The Pennsylvania State University has reportedly yet to answer a Philadelphia-based free-speech nonprofit’s request that the school confirms adherence to freedom of association.
The Foundation for Individual Rights and Expression (FIRE) asked Penn State to do so after a brief disagreement this spring between administrators and the College Independents. This student group hosts political discussions featuring “a wide variety of viewpoints.”
According to FIRE, the organization sought to expel a member for “disruptive behavior at group events and meetings, as well as in an organization group chat where the member sent repeated, unsolicited messages over the course of several months.” Kristen Carr, associate director of Student Organizations, reacted by telling the group in an email that they “cannot hold a student accountable to behaviors that are not connected to the organization.”
In a subsequent email to the College Independents, Carr backed off her initial message and explained that the group was following proper protocol in removing its participant. FIRE, which has overseen many free-speech cases on behalf of students since its founding in 1999, sent a letter on May 17 lauding Penn State’s ultimate decision. FIRE nonetheless wanted assurance from the school, a taxpayer-funded institution, that it will let student groups handle member expulsion and discipline issues going forward.
“…The First Amendment binds Penn State to uphold student rights to an array of expressive freedoms,” FIRE campus rights advocacy program officer Graham Piro wrote to Penn State President Neeli Bendapudi. “Among these is the freedom of association, which has for centuries lied at the heart of the American system of government and individual rights. This core freedom extends to students enrolled in public universities….”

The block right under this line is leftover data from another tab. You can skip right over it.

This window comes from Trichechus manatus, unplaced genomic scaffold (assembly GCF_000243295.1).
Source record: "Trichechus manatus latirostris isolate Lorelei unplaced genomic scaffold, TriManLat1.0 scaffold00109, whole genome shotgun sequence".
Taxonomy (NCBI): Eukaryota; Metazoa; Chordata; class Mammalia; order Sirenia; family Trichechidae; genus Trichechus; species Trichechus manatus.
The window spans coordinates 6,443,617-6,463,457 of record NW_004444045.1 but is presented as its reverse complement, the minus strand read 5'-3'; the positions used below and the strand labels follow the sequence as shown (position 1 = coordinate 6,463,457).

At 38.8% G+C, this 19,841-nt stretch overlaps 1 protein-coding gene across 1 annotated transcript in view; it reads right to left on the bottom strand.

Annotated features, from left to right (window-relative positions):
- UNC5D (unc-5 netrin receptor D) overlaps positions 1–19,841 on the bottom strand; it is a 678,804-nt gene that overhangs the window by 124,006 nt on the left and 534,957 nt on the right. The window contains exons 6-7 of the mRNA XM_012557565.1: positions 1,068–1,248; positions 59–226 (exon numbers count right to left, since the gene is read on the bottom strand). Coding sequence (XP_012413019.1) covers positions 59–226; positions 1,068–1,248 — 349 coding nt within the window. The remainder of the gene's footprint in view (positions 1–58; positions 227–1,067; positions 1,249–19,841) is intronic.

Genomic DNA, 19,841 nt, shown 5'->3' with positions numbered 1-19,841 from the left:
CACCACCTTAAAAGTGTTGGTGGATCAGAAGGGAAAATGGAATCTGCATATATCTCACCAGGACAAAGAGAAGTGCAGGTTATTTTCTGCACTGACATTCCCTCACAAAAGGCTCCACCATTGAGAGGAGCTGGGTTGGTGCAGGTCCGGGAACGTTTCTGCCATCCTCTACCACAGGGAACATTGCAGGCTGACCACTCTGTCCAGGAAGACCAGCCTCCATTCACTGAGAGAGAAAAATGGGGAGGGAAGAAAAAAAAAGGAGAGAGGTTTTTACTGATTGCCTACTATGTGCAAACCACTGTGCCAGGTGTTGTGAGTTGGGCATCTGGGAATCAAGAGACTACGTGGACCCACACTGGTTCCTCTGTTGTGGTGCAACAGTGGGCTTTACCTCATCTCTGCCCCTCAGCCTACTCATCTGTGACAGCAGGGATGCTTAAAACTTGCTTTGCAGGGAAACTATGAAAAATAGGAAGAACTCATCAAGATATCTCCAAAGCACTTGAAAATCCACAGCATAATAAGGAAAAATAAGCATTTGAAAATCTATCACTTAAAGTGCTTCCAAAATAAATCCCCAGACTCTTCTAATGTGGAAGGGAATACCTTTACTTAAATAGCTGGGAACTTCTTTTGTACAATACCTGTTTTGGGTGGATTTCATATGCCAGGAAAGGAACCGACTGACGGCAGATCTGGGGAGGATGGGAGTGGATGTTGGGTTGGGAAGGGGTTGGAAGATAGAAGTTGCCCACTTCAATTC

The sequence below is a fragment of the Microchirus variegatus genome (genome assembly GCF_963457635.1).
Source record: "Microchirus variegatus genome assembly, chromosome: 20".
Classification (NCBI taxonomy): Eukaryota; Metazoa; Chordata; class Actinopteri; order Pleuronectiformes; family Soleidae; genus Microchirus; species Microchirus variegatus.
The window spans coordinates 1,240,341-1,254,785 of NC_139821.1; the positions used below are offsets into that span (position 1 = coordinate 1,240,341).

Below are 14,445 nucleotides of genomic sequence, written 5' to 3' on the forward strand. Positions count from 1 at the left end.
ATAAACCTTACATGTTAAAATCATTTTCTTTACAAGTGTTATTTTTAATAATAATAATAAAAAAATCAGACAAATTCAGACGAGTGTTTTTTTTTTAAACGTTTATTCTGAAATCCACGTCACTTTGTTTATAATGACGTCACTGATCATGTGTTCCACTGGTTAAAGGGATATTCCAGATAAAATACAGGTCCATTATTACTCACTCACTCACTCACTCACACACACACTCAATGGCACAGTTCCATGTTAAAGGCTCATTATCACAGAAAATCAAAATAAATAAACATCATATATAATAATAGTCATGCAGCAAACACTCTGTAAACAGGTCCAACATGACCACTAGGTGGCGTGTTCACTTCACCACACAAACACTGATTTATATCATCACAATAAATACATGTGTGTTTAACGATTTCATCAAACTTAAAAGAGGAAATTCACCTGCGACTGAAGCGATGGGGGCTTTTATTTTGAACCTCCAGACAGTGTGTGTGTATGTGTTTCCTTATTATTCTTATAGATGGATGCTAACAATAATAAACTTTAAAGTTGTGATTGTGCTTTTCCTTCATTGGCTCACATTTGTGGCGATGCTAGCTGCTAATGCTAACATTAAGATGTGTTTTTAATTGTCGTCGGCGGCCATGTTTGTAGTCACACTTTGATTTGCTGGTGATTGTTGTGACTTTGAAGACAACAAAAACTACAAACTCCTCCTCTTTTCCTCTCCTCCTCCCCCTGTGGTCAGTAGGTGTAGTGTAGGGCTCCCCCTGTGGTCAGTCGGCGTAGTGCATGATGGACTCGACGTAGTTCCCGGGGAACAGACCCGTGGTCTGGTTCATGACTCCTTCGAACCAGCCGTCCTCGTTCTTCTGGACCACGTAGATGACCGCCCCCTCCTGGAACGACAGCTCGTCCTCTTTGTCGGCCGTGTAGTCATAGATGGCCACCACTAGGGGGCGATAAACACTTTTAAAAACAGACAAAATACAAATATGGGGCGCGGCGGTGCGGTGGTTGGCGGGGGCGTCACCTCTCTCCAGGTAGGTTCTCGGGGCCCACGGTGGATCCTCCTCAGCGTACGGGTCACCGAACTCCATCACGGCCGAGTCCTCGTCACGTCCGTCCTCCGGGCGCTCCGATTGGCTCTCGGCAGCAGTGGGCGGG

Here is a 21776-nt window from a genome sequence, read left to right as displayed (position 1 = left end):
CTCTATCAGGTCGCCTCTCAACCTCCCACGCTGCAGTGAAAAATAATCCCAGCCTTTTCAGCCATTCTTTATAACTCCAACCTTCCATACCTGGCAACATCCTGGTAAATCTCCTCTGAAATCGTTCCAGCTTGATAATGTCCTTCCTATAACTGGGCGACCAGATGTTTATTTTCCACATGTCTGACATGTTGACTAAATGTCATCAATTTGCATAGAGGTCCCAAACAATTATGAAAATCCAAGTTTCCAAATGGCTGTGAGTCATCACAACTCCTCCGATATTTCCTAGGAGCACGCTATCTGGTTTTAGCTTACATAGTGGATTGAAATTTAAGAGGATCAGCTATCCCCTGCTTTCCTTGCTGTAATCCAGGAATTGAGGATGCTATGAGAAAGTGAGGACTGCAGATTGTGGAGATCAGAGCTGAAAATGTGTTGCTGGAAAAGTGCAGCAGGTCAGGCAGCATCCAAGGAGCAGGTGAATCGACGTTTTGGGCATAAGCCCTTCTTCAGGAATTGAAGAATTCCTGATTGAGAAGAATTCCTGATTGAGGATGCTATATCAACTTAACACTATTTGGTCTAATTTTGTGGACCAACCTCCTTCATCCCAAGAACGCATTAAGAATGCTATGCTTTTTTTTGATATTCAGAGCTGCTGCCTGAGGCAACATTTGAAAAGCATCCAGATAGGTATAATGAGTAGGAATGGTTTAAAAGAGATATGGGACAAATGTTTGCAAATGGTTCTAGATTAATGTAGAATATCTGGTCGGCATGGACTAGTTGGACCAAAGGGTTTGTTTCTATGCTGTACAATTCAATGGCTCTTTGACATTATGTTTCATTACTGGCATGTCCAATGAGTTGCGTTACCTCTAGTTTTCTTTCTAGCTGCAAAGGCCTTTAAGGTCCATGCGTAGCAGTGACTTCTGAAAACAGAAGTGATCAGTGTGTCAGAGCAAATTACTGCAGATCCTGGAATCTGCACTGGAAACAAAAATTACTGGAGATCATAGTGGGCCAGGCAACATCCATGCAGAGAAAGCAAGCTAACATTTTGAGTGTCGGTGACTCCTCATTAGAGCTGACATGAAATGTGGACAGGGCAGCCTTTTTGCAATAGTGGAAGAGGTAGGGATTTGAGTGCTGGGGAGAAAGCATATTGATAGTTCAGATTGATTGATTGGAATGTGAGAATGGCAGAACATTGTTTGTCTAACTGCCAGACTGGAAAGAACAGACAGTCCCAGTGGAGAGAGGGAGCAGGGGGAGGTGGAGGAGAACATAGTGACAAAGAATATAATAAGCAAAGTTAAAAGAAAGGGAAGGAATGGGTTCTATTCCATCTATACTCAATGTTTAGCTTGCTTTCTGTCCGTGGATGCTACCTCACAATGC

The nonprofit requested a response from Bendapudi’s office before the close of business on Wednesday, May 31. On Thursday afternoon, Piro told The Pennsylvania Daily Star he had not seen any answer from the university. The school also did not return an email from The Daily Star seeking comment.
“…While the administrator did appear to reverse [her] decision, what we’re looking for from Penn State is a commitment that, in the future, the university will ensure that student organizations can make their own associational decisions concerning the removal or discipline of their members as is their First Amendment right,” Piro said. “We haven’t received a response yet. We are hopeful that we will receive a response either to this letter or to a potential follow-up.”
FIRE’s message explained that associational rights are elemental to free speech, citing the 2006 Supreme Court decision Rumsfeld v. Forum for Academic and Institutional Rights, Inc. Therein, Chief Justice John Roberts stated a citizen’s speech is “often exercised most effectively by combining one’s voice with the voices of others.”
Piro noted that, in April, Bendapudi made what FIRE considered encouraging remarks regarding recent controversial guest speakers, decisively supporting maximal free speech, calling it “a right that we’re very fortunate to enjoy in this country.” Her comments, however, came six months after Penn State shut down an event where Proud Boys founder Gavin McInnes and comedian Alex Stein were scheduled to address students. Two months before Bendapudi recorded her video affirming a commitment to open expression, FIRE described her school as one of the “10 Worst Colleges for Free Speech.”
Piro said FIRE intends to “stay tuned” to see if the university fulfills its president’s promise regarding First Amendment obligations.
“We commend President Bendapudi for that statement about free expression on campus,” he said, “and this is a situation where we’d like to hear back from the university confirming that they will uphold the rights of student organizations to make their own personnel decisions… through their right of freedom of association.”
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